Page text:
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Tag Archives: History
Programs, Reactions, and Outcomes to the Irish Women Rising: Gender and Politics in Revolutionary Ireland, 1900-1923 Exhibit at Burns Library
The acquisition of the Loretta Clarke Murray collection, a collection that provides a unique perspective on the Irish nationalist movement through the eyes and words of female activists, lent significant impetus to create an exhibit based on women’s involvement in … Continue reading
Mollie (or Máire, in Irish) Gill is the first woman featured in our Irish Women Rising blog series who did not come from the well-to-do, Anglo-Irish class. Hailing from an Irish family, Mollie Gill’s life is representative of thousands of young … Continue reading
While working as a student assistant in the conservation lab of the John J. Burns Library was never something I knew I wanted to do, it has become such an informative part of my career at Boston College. Many who … Continue reading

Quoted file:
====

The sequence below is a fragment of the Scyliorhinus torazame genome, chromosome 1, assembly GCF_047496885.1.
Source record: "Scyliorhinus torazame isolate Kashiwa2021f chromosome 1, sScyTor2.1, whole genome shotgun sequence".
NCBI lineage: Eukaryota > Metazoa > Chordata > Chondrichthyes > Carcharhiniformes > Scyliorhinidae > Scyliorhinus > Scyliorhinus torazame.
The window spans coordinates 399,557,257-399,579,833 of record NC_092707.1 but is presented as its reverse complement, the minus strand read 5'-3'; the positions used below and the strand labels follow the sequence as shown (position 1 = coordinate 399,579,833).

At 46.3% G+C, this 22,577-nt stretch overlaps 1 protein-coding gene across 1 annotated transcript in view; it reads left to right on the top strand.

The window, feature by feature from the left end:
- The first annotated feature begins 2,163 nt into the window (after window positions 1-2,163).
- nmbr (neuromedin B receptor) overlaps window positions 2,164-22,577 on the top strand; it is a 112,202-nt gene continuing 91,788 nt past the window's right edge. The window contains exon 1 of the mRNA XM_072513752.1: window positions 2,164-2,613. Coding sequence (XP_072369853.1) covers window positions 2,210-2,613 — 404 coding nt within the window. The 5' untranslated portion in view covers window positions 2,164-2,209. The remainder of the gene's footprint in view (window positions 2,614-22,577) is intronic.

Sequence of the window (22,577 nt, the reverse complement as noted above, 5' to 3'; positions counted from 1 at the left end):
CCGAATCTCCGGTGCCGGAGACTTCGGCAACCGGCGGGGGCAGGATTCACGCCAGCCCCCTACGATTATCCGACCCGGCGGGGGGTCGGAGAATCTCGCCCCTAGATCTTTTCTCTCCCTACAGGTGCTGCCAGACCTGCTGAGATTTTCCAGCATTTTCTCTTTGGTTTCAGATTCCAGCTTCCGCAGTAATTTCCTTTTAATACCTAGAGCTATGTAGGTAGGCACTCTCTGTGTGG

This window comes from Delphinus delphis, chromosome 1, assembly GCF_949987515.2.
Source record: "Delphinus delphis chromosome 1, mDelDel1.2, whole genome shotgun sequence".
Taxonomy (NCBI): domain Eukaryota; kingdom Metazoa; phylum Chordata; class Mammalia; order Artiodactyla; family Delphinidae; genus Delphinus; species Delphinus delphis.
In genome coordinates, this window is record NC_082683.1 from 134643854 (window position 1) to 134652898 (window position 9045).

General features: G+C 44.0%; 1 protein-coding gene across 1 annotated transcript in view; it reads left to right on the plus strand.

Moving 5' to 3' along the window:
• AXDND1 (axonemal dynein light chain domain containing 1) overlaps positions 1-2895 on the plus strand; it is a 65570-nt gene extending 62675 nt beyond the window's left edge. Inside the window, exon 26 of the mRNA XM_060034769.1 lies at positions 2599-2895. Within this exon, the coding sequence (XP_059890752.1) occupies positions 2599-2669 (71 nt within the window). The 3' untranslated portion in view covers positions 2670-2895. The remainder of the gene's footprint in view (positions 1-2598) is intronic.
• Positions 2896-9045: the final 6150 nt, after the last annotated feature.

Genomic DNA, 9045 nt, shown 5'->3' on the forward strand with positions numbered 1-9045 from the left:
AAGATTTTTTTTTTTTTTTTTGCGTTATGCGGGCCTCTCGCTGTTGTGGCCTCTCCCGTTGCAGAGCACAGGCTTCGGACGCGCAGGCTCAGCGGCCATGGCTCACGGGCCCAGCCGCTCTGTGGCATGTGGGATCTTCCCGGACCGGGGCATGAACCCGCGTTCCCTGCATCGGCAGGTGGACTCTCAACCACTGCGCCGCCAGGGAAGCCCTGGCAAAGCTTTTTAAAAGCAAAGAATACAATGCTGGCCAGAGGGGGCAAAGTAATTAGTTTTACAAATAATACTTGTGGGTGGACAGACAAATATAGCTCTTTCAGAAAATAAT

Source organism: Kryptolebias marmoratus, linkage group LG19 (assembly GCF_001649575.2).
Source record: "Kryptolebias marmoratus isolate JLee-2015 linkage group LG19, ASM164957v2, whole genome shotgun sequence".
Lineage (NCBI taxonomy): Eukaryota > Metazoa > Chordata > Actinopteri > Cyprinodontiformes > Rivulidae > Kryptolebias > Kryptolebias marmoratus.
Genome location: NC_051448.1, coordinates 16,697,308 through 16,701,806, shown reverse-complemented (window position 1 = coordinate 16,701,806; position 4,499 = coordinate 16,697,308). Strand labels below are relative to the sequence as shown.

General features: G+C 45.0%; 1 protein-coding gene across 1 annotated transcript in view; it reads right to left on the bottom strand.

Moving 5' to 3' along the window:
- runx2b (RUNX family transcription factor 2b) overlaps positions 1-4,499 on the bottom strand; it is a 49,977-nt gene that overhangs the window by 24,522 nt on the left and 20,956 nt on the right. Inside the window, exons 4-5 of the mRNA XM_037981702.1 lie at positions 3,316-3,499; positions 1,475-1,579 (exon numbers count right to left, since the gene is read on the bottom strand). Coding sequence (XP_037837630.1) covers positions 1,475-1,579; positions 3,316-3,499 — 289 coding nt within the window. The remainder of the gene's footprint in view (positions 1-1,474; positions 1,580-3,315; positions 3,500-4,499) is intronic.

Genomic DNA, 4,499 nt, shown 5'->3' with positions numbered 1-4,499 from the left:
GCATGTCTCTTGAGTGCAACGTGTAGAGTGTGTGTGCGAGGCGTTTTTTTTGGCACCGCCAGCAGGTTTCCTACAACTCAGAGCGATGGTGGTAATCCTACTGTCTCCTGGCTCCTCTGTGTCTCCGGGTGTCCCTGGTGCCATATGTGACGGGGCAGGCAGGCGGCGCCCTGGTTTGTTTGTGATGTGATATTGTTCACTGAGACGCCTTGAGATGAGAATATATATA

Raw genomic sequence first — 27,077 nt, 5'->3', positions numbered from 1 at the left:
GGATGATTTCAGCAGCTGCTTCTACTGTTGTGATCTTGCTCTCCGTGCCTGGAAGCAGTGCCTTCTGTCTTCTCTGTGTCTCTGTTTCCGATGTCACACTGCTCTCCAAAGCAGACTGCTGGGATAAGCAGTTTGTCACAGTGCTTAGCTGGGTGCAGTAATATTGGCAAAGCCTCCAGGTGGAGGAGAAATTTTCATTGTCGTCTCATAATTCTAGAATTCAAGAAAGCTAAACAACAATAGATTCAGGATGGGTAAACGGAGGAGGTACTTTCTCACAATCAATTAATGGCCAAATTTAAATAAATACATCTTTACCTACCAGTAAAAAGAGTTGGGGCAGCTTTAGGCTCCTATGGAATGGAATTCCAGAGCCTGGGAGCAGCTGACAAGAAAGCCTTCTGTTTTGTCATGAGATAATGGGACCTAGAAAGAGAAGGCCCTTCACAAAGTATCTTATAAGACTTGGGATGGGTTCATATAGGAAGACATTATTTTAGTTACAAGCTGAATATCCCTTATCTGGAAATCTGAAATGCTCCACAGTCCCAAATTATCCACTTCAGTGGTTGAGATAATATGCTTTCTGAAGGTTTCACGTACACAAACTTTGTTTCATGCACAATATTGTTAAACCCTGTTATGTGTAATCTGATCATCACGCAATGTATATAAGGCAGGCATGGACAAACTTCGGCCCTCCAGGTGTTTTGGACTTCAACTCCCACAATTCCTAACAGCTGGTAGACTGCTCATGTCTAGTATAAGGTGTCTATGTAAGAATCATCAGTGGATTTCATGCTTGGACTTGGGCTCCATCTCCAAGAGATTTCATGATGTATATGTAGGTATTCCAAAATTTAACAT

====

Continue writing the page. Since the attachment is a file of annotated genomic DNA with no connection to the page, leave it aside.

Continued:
“The history of her family – typical of a hundred and one Anglo-Irish families – pointed the way to only three kinds of life: either she became an ornament , at best graceful, of the little social round that divided … Continue reading
On April 24, 1916, Patrick Pearse launched an armed insurrection in Dublin. Nationalist forces took control of several of key locations and government buildings, including the General Post Office, where Pearse stood to read the proclamation of new independent Irish … Continue reading
The postcard below depicts Verdun, France following the Battle of Verdun fought from February 21 to December 18, 1916. The Battle of Verdun was one of the largest battles on the western front between the German and French armies. A … Continue reading
One of the lucky privileges of being a conservation unit student assistant is the ability to walk through the Burns Library stacks containing over four hundred years of literary and scholastic history, ranging from the history of the Jesuits to … Continue reading